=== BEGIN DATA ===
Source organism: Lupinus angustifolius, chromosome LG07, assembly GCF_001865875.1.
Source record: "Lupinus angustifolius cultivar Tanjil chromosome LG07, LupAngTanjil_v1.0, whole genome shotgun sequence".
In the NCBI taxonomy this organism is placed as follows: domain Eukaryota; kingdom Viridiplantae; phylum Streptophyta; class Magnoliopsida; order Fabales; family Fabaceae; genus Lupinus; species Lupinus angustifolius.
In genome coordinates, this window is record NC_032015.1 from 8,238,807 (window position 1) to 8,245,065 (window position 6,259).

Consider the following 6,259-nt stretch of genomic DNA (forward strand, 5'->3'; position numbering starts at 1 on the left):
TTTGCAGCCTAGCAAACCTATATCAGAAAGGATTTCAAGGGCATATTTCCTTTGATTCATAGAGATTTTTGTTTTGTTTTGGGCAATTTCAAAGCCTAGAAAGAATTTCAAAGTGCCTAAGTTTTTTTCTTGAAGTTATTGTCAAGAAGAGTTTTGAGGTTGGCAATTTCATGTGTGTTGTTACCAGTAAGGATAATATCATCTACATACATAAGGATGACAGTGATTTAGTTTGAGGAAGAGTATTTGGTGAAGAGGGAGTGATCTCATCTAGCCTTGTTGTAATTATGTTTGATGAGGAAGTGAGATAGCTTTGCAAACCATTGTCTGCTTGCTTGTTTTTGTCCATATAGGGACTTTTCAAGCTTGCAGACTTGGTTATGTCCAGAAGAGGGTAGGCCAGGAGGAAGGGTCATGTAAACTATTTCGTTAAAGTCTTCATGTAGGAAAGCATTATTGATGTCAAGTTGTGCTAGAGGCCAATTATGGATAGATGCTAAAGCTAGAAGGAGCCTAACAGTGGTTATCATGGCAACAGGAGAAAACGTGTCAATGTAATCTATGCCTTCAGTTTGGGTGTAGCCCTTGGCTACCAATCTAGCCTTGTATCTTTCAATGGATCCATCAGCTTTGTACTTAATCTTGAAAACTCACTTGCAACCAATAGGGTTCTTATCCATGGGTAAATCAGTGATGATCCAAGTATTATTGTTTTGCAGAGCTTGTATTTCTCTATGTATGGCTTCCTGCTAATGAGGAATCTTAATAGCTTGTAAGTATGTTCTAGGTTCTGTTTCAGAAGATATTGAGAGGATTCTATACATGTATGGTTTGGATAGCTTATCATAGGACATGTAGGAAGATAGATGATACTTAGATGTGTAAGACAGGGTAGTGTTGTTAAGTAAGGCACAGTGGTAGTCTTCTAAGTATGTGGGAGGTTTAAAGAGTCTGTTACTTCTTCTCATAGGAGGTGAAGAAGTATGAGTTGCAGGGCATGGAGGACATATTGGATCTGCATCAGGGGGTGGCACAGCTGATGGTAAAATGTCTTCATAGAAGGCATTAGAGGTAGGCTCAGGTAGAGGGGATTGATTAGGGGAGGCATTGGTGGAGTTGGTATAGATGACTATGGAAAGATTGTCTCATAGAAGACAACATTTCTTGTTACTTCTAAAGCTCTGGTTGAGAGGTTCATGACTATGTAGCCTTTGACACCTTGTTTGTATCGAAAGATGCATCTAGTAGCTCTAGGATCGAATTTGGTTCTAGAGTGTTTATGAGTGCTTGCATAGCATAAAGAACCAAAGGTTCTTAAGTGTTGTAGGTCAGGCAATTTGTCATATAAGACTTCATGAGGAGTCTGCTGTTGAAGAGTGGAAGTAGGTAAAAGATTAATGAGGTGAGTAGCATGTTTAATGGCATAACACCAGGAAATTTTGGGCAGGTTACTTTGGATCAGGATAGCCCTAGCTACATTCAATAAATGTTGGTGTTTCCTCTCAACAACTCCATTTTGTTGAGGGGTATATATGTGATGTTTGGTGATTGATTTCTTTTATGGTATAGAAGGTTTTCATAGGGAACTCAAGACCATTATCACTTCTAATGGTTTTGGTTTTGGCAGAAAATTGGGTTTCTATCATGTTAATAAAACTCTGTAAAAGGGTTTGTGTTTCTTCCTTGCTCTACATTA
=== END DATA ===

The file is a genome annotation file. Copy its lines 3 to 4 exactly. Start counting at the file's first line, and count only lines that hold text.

In the NCBI taxonomy this organism is placed as follows: domain Eukaryota; kingdom Viridiplantae; phylum Streptophyta; class Magnoliopsida; order Fabales; family Fabaceae; genus Lupinus; species Lupinus angustifolius.
In genome coordinates, this window is record NC_032015.1 from 8,238,807 (window position 1) to 8,245,065 (window position 6,259).